Senior Bush officials have said the president is virtually certain to nominate a successor possibly as early as this week to the hapless George Tenet, whose announced resignation last month took effect Sunday, exactly seven years after he took the job under former President Bill Clinton.
With the departments of Justice and Homeland Security warning of dire new threats from al-Qaeda terrorists possibly designed to disrupt the November elections and Friday’s release of the Senate Intelligence Committee’s damning report on the CIA’s performance leading up to the war in Iraq, Bush’s advisers concluded that leaving in place the CIA’s acting director, career officer John McLaughlin, could be interpreted by voters as complacency, particularly if a successful terrorist attack were carried out.
“Now that the CIA has been torn apart [by the Senate Committee], they want to show they’re really serious about getting its act together fast,” said one official. “Keeping McLaughlin in place sends the opposite signal.”
Both the chairman of the Senate Intelligence Committee, Republican Sen. Pat Roberts, and its vice-chairman, Democratic Sen. Jay Rockefeller, said much the same Sunday. "You cannot leave in an acting director for six or seven months while you wait for the next [presidential] inauguration, regardless of who is elected,” said Rockefeller. “We cannot take that chance.”
The problem faced by the administration, however, is that it does not yet have a candidate for the position who can be confirmed by the Senate relatively easily and still be acceptable to neoconservative hawks centered around Vice President Dick Cheney and Pentagon chief Donald Rumsfeld.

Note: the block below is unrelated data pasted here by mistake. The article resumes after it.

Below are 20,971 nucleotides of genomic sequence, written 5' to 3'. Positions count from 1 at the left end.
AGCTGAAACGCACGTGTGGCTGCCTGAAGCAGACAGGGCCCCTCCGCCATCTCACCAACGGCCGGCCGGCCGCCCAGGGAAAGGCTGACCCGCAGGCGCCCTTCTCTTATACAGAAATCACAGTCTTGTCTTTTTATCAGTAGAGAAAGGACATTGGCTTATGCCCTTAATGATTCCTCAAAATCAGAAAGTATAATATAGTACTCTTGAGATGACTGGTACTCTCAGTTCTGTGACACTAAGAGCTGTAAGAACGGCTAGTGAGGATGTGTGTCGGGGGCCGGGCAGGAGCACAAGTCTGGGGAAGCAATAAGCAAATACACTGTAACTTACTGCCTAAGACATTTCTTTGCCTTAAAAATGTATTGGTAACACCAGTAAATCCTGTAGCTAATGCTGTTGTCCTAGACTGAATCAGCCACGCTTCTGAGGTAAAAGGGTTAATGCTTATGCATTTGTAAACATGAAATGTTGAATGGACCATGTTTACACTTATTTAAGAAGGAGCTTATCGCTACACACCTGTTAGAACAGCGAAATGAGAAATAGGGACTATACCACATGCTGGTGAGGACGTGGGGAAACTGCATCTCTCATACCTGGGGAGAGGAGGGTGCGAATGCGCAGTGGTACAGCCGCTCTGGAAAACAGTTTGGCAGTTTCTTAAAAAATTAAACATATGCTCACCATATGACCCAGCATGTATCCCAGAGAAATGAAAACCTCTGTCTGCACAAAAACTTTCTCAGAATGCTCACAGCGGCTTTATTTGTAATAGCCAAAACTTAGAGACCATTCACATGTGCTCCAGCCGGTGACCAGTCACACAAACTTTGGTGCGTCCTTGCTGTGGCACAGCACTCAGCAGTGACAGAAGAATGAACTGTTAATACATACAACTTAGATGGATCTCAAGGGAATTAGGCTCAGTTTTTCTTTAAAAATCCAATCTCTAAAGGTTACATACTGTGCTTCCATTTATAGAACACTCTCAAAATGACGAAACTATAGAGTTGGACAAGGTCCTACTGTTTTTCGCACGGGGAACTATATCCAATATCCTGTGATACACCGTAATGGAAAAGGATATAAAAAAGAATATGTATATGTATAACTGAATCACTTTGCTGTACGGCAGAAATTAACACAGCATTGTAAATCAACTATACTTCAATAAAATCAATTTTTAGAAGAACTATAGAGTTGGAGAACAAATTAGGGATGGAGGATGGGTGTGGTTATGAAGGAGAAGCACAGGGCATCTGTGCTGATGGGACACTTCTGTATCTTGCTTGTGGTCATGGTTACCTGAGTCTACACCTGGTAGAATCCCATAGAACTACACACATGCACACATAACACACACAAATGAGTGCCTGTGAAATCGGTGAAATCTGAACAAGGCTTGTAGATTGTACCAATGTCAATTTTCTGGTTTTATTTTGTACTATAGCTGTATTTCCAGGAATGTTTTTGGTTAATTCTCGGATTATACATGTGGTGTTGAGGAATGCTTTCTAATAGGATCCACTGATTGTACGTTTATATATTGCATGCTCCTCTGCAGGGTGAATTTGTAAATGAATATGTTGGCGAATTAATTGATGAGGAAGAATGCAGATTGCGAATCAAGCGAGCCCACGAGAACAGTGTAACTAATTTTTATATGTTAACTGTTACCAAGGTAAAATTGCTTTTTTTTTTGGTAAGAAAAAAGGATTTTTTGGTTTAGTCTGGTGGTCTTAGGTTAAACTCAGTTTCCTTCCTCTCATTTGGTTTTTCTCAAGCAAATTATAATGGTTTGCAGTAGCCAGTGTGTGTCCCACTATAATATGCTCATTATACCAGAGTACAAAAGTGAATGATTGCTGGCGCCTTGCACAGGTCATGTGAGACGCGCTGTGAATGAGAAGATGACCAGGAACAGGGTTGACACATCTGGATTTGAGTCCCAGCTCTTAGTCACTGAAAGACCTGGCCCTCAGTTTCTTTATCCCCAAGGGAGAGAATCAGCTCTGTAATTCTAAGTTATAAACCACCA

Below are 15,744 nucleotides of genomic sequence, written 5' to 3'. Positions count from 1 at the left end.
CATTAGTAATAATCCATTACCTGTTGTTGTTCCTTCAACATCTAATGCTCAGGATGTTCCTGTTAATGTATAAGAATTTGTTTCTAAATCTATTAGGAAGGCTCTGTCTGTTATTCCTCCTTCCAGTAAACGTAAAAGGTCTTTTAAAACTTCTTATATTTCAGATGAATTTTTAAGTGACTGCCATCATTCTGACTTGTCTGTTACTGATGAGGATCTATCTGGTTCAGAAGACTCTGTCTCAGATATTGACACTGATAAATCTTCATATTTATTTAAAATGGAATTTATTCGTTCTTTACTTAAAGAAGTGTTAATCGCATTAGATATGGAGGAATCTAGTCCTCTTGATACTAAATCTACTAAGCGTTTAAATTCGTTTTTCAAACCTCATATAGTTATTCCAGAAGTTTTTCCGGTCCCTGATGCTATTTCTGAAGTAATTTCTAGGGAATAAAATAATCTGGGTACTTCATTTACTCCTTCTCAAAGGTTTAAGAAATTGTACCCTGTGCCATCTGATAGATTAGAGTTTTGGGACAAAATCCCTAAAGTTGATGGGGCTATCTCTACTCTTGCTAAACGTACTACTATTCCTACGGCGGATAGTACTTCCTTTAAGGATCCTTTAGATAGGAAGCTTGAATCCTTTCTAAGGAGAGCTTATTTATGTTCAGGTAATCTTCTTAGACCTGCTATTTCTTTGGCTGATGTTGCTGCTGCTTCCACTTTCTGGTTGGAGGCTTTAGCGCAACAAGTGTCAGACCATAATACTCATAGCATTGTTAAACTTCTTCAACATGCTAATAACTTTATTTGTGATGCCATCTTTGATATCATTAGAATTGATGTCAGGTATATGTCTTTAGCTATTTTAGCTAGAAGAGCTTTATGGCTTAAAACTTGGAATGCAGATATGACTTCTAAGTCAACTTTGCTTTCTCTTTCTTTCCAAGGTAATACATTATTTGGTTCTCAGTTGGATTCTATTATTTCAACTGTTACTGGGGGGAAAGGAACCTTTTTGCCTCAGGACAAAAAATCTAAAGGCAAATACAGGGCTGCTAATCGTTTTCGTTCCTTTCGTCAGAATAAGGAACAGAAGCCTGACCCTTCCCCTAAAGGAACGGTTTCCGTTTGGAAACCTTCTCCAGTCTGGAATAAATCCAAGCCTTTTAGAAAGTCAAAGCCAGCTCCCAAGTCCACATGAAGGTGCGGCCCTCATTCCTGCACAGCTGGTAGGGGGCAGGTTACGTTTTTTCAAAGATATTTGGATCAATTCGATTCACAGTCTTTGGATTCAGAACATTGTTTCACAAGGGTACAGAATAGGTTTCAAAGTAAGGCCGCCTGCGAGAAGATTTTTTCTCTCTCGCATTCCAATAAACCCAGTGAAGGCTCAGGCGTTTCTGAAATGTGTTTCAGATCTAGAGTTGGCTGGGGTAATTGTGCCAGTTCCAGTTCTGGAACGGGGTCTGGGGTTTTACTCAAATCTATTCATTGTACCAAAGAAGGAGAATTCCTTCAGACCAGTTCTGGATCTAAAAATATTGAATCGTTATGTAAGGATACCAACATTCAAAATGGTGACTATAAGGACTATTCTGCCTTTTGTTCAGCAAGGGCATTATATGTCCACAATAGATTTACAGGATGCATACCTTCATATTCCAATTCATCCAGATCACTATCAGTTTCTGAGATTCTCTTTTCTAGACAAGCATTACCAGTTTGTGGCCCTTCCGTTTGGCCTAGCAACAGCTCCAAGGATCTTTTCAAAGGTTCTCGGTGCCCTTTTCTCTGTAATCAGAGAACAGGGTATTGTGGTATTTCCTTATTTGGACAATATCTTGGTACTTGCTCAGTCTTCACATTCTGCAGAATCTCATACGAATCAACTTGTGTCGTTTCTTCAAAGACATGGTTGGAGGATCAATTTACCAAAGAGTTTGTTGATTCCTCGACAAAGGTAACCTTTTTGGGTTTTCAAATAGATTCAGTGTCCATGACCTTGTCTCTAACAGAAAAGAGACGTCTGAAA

Three names have gained the most attention to date. Florida Representative Porter Goss, the chairman of the Intelligence Committee of the House of Representatives and a former CIA officer himself, made no secret of his desire for the job after Tenet made his surprise announcement last month.
Goss has until recently enjoyed relatively good relations with Democrats on the committee, but these have worsened in recent weeks as his public statements have become increasingly partisan, perhaps in hopes of making him more attractive to Bush.
But the bigger problem for Goss is that he was widely considered one of Tenet’s staunchest defenders on Capitol Hill. Both Democrats and some Republicans are now saying the two intelligence committees were far too lax in dealing with Tenet and should have exercised much stronger oversight. Unfortunately for Goss, that was his job.
The two other most prominently mentioned candidates neither of whom publicly confirmed their interest are identified with the two major factions that have battled for control of foreign policy within the Bush administration since it took office three and a half years ago.
John Lehman, who served as secretary of the navy under Ronald Reagan (1981-89) is a dyed-in-the-wool neoconservative who most recently gained public attention in June when, as a member of the commission that investigated the Sept. 11 terrorist attacks on New York and the Pentagon, he spoke out in defense of Cheney’s continued insistence that former Iraqi President Saddam Hussein may have played some role in the 9/11 catastrophe.